Unlike the brains of most mammals, the human brain’s surface is famously folded. This set of ridges and valleys is key to human consciousness, boosting surface area even if the brain stays the same size. The characteristic shape expands the space available for the cerebral cortex — the thin outer layer of cells that is responsible for attention, perception, awareness, thought, memory, and language.
But despite wide recognition of the benefits of having a wrinkled brain, researchers are only beginning to understand how exactly it happens, and how every healthy human brain acquires roughly the same folding pattern.
Principal investigator Carol Schuurmans, Dixon Family Chair in Ophthalmology at the Sunnybrook Health Sciences Centre, studies the cellular and genetic mechanisms that drive cortical folding. Her team was the first to identify a unique signature for the embryonic cells that guide folding during development, and their study was published in Neuron.
In the developing brain, precursor cells divide and specialize into neurons — the primary cells of the nervous system. Previous research has focused on the transformation of precursor cells into mature neurons, but not on the mechanisms that drive the asymmetric patterns of growth that lead to cortical folding. Without this asymmetry, the brain would be smooth.
“In cortical regions where more neurons are born, we see outward folds, while areas with fewer neurons develop into inward fissures, giving the human brain its characteristic appearance,” said first author Sisu Han in a press release.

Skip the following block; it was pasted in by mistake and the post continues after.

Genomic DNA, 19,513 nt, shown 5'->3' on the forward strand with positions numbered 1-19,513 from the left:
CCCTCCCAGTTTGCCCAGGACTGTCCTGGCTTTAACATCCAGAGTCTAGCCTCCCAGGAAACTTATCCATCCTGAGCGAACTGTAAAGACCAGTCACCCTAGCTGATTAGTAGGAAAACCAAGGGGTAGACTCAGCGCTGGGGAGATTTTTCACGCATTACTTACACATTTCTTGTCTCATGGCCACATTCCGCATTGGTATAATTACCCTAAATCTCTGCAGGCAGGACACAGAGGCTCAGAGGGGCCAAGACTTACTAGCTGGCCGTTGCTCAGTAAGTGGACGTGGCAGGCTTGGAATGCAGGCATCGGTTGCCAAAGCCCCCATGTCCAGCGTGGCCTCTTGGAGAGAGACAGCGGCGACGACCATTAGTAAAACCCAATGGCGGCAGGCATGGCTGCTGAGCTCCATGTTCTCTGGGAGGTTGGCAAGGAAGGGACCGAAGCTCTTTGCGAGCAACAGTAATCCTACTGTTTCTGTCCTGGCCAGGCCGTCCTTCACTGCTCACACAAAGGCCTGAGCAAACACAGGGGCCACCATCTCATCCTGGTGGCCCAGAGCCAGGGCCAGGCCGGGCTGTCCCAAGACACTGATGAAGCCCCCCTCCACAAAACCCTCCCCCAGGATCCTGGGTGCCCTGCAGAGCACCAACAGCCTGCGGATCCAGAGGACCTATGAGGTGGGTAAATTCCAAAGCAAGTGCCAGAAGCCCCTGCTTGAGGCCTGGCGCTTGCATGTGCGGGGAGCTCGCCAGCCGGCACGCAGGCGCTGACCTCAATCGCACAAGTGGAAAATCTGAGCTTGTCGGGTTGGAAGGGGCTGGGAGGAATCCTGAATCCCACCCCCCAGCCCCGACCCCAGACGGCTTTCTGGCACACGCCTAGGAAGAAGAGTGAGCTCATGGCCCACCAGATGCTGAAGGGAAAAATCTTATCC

The team looked at two genes that can be active in neural precursor cells: Neurog2 and Ascl1. They found that when both are active, they work together to support a naturally smooth pattern of cortical formation in mice. Double-positive niche cells are usually evenly spaced in the developing mouse brain, but when the researchers selectively eliminated these cells, it triggered cortical folding.
Further supporting this finding, the team looked for these double-positive precursor cells in embryonic macaque brains; like humans, primates naturally develop cortical folds. They found that instead of being evenly distributed, there are areas with high numbers of niche cells next to areas with low numbers. This pattern of asymmetry determines the locations of future folds.
Notably, abnormal cortical folding can lead to several conditions, such as intellectual disabilities and schizophrenia. Understanding the origins of fold formation helps us better understand how these conditions arise.
Unraveling the mysteries behind the complex shapes that a brain can have gives new insight into this diverse and fascinating machine.